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How to Train Your Cat to Stop Scratching Your Furniture

A close up of a kitten in a woman's lap

We know how you feel when you wake up and find a new set of claw marks made by your cat while you slept. It can be disheartening, to say the least. You probably feel that your visitors will wonder why your sofa is full of scratch marks. And now that you want to buy a new sofa, what can you do to stop your feline friend from ruining the new couch?

Here’s a brief explanation of the reasons why cats scratch and some ways to keep cats from scratching your furniture.

Why Does My Cat Scratch So Much?

Before you attempt to train your cat to stop scratching your furniture, you need to appreciate the reasons why they do this. Cats scratch surfaces to:

  • Stretch their bodies: A cat needs to stretch their muscles, and scratching enables them to do regular exercise.
  • Mark out territories: A cat has scent glands in between their paws. Anytime they scratch something, the glands release odors that allow them to create the boundaries of their territory.
  • Keep healthy claws: Scratching allows your cat to shed the old layers on the tips of their claws. This keeps the claws sharp and healthy.
  • To relieve stress: Scratching allows cats to ease tension, and it prevents them from developing bad behaviors like defecating carelessly.

What Are Some Ways to Keep Cats From Scratching Furniture?


While cats may need to scratch to stay calm and healthy, you don’t want them to damage your furniture or other precious belongings anymore. If your cat is scratching your furniture, here are some ways to stop this behavior:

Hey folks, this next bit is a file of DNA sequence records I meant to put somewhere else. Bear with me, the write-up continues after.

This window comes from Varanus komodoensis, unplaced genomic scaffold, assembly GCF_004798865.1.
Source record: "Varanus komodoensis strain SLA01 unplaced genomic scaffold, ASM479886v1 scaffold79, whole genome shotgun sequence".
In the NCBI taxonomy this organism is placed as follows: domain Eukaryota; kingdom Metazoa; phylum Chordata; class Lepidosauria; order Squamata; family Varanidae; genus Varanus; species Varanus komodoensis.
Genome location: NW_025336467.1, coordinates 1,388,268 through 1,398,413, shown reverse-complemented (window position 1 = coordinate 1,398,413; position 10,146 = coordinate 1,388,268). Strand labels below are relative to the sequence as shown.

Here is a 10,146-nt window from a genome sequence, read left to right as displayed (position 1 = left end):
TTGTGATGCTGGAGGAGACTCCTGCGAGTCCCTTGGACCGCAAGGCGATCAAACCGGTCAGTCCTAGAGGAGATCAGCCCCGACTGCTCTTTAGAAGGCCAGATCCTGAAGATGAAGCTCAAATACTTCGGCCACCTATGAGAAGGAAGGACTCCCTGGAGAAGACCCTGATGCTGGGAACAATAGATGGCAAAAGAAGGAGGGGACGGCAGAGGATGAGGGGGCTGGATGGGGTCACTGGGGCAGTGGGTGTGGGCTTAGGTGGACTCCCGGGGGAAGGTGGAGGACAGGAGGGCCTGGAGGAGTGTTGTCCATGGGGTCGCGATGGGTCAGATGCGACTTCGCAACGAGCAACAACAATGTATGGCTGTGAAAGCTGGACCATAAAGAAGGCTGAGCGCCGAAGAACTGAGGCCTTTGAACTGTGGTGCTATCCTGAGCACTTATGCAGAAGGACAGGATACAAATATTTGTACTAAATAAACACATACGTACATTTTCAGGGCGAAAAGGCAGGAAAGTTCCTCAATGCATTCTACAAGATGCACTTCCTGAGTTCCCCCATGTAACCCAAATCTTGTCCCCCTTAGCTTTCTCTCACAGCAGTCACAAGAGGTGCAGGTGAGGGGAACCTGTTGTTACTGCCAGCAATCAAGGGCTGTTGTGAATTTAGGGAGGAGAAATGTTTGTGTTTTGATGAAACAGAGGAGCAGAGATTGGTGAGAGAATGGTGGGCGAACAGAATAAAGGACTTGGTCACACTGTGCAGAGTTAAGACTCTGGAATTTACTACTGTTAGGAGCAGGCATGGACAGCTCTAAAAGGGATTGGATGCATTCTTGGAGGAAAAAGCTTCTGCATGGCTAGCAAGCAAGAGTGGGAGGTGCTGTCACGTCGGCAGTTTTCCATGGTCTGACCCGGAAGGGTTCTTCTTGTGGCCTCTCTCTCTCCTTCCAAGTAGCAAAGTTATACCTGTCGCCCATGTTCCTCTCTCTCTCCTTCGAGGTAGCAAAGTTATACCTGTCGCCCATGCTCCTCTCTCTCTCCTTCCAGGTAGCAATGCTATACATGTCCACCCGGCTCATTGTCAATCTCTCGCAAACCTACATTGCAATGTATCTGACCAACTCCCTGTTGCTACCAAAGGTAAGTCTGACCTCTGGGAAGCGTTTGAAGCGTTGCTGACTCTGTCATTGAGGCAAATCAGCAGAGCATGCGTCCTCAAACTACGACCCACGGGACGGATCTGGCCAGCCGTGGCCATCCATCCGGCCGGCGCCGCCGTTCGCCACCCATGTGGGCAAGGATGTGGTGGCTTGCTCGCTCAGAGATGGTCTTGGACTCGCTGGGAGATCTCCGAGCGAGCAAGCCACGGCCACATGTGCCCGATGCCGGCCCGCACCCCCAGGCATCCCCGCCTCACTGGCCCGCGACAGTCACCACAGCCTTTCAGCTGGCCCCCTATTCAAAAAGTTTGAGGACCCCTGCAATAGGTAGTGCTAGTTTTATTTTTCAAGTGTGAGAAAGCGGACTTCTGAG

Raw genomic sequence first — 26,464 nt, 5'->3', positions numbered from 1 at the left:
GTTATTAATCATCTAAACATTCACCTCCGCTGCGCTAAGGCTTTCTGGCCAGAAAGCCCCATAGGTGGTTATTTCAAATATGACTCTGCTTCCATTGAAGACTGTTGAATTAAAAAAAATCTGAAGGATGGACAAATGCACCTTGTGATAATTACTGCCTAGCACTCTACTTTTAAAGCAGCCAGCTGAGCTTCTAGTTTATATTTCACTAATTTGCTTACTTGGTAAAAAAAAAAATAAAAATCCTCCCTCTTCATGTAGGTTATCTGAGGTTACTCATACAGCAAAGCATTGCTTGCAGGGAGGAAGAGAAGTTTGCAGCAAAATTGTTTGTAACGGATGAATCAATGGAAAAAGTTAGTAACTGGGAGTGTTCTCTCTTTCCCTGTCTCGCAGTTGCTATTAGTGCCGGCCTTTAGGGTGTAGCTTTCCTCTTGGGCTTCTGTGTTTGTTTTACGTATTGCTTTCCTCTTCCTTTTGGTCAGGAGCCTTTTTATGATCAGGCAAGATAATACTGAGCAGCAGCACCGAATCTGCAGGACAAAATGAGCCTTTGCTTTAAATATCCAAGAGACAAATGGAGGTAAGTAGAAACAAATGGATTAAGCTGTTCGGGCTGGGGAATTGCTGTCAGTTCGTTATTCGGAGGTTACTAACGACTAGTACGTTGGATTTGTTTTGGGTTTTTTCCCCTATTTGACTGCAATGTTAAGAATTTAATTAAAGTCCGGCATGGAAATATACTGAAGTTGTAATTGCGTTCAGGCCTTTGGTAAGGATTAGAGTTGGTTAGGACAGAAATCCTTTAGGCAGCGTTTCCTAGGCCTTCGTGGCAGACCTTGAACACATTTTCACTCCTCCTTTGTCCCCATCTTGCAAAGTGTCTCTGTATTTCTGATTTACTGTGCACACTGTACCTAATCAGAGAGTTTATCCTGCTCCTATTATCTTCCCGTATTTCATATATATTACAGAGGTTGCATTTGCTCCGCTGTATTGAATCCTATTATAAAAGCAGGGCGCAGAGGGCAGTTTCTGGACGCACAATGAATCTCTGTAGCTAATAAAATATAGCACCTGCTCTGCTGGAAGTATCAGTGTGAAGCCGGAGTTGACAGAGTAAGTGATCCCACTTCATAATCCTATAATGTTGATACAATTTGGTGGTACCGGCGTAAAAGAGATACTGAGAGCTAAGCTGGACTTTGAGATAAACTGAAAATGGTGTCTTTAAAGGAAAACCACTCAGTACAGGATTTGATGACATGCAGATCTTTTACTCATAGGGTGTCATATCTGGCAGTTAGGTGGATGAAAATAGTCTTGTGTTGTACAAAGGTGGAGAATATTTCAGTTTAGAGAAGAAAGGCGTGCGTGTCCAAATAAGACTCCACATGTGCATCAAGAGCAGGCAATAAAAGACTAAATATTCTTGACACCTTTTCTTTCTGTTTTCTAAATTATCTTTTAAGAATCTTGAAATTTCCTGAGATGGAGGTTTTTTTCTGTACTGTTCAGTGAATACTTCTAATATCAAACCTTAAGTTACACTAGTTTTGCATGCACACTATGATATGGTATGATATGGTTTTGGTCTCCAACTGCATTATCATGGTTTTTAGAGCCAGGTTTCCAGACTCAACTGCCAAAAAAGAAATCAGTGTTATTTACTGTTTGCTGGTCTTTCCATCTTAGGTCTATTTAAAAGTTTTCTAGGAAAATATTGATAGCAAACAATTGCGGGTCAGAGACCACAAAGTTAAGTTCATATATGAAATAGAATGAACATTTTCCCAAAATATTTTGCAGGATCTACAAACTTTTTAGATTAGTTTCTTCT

• Get some scratching posts and toys:  Offer your cat at least one acceptable scratching surface. Make sure you choose posts that are strong, stable and tall, with a material, like sisal fabric, that encourages your cats to scratch. This is very important, because if your scratching post doesn’t have a cat-friendly surface, then they may ignore it.
  • Position your scratching posts: Put the posts in areas where your cat loves to play or rest. These are areas like the family room and spots near windows. Cats like stretching and scratching after waking up, so put one near their usual sleeping area. Also, place one near the furniture they like to scratch. All posts must be in conspicuous places where your cat can use them to mark their territorial boundaries.
  • Discourage the cat from scratching couches and other furniture: You can do this by tucking a sheet around the scratched section to stop the cat from reaching it. You may also use aluminum foil or double-sided tape to cover the area. Another method is to spray the couch with a citrus scent as cats dislike the smell of citrus.
  • Encourage your cats to scratch the posts: Sprinkle catnip or spray honeysuckle on the posts. This will attract the cat and make them more interested in scratching the posts. You may also play with a wand toy near a post and then place the wand toy on the post, so the cat discovers the post and scratches it.
  • Redirect bad scratching: When you catch your cat scratching where they should not, make a loud noise to distract them and redirect them to a scratching post. Offer positive reinforcement when they scratch a post, such as catnip or treats.
  • Maintain your cat’s claws: Another important way to limit scratching is to maintain your cat’s claws. Unmanaged claws can grow into your cat’s paw pad, causing pain and sometimes infection. Clip your cat’s claws every few weeks to keep them from overgrowing.